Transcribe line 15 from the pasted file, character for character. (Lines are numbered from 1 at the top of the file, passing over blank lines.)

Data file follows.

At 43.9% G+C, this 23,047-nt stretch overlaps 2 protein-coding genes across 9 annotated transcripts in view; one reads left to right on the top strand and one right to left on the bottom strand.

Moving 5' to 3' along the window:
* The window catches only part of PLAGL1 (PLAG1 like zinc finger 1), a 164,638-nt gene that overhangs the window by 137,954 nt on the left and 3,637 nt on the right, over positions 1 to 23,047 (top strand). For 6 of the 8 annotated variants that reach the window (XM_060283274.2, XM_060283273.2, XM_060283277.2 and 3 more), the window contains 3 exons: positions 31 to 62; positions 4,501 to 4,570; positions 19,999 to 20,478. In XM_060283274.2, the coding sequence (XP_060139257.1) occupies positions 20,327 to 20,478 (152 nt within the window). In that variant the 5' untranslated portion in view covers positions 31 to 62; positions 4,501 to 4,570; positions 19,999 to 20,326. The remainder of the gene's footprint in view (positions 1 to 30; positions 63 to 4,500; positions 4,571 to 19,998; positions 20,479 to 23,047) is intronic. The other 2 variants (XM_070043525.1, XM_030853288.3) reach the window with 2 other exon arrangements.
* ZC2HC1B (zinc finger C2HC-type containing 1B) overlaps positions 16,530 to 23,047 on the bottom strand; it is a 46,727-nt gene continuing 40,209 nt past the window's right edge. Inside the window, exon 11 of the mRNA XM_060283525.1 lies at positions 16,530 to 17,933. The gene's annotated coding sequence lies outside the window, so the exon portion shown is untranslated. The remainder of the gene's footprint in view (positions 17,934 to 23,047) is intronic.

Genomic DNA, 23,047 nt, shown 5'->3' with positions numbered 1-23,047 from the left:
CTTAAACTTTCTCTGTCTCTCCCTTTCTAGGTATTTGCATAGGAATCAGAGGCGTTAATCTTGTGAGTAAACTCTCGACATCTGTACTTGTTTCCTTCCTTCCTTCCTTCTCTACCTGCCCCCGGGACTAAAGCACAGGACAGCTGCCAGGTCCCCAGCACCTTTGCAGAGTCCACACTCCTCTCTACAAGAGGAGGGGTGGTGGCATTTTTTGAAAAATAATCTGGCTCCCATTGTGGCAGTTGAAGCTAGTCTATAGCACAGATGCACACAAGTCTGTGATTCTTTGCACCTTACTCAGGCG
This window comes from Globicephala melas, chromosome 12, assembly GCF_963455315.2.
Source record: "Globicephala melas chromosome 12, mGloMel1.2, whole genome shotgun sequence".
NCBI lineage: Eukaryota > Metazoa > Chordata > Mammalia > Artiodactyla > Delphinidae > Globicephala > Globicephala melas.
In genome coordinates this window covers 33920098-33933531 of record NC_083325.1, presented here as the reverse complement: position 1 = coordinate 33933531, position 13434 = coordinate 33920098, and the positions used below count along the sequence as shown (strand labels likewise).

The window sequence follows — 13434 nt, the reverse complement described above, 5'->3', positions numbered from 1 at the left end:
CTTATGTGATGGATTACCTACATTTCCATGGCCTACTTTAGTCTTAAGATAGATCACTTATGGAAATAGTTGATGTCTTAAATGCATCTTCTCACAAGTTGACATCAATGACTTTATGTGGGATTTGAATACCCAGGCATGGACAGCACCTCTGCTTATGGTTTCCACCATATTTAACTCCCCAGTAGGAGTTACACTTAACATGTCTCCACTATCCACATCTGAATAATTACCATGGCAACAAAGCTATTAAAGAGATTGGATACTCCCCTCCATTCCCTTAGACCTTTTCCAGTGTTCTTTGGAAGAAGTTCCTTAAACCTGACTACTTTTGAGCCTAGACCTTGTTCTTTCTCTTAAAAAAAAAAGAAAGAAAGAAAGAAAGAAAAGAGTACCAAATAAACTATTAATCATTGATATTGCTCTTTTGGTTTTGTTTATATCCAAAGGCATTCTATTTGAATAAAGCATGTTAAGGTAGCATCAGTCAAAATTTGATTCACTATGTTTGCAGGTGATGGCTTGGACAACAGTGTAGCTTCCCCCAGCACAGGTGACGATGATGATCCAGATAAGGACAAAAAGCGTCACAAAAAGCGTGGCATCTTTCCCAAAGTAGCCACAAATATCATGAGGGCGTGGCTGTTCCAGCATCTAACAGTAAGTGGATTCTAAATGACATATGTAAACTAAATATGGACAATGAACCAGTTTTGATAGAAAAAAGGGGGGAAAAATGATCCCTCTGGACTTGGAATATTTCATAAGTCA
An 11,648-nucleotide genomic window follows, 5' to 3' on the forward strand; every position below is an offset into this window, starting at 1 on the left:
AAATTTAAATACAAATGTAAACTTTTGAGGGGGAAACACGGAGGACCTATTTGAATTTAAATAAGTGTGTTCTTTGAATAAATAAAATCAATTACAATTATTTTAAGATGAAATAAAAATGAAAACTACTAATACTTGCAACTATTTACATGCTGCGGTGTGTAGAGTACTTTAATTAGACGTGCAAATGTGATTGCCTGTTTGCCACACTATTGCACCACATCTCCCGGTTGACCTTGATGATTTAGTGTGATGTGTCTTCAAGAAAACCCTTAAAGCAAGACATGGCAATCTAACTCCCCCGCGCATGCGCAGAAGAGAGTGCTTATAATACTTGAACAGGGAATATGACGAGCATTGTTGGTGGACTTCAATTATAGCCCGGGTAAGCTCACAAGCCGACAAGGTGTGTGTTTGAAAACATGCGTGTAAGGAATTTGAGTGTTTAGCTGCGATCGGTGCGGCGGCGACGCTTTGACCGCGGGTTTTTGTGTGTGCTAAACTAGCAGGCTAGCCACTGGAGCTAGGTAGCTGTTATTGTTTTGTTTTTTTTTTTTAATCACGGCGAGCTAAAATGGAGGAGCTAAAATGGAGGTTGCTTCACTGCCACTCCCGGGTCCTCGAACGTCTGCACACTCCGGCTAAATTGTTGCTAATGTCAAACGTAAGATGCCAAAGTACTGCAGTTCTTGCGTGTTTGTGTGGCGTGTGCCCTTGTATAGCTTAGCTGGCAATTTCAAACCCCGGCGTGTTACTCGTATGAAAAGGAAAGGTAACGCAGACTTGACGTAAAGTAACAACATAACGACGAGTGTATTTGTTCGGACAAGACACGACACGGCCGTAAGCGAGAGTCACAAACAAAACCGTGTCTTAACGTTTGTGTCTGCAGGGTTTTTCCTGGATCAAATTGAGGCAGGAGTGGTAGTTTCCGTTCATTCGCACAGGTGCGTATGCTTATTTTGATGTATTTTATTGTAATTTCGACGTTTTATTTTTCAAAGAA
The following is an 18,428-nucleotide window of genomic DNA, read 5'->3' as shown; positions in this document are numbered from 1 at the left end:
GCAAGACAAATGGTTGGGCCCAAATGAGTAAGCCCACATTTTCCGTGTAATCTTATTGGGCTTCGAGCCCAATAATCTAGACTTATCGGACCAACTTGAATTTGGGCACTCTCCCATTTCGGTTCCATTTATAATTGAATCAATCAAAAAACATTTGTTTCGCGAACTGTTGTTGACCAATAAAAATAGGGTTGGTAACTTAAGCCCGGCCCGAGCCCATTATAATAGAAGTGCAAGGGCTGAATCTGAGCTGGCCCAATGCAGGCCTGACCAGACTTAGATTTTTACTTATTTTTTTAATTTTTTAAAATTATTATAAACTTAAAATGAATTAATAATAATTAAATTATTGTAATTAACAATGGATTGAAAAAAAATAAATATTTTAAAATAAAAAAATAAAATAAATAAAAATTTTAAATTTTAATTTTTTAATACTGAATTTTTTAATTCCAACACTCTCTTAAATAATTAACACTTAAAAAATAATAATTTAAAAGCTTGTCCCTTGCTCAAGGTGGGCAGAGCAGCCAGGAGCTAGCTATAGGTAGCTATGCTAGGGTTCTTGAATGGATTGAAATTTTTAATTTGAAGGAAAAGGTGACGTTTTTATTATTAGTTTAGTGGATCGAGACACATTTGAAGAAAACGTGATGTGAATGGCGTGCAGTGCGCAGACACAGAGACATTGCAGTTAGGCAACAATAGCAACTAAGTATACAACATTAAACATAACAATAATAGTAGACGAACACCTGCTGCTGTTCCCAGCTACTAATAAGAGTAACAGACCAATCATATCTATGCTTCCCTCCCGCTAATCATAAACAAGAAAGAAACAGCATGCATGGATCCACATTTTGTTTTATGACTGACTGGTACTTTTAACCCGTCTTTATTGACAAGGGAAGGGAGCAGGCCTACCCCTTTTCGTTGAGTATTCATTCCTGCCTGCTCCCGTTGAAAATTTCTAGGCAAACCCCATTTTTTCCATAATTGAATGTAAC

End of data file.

The following is an 18,428-nucleotide window of genomic DNA, read 5'->3' as shown; positions in this document are numbered from 1 at the left end: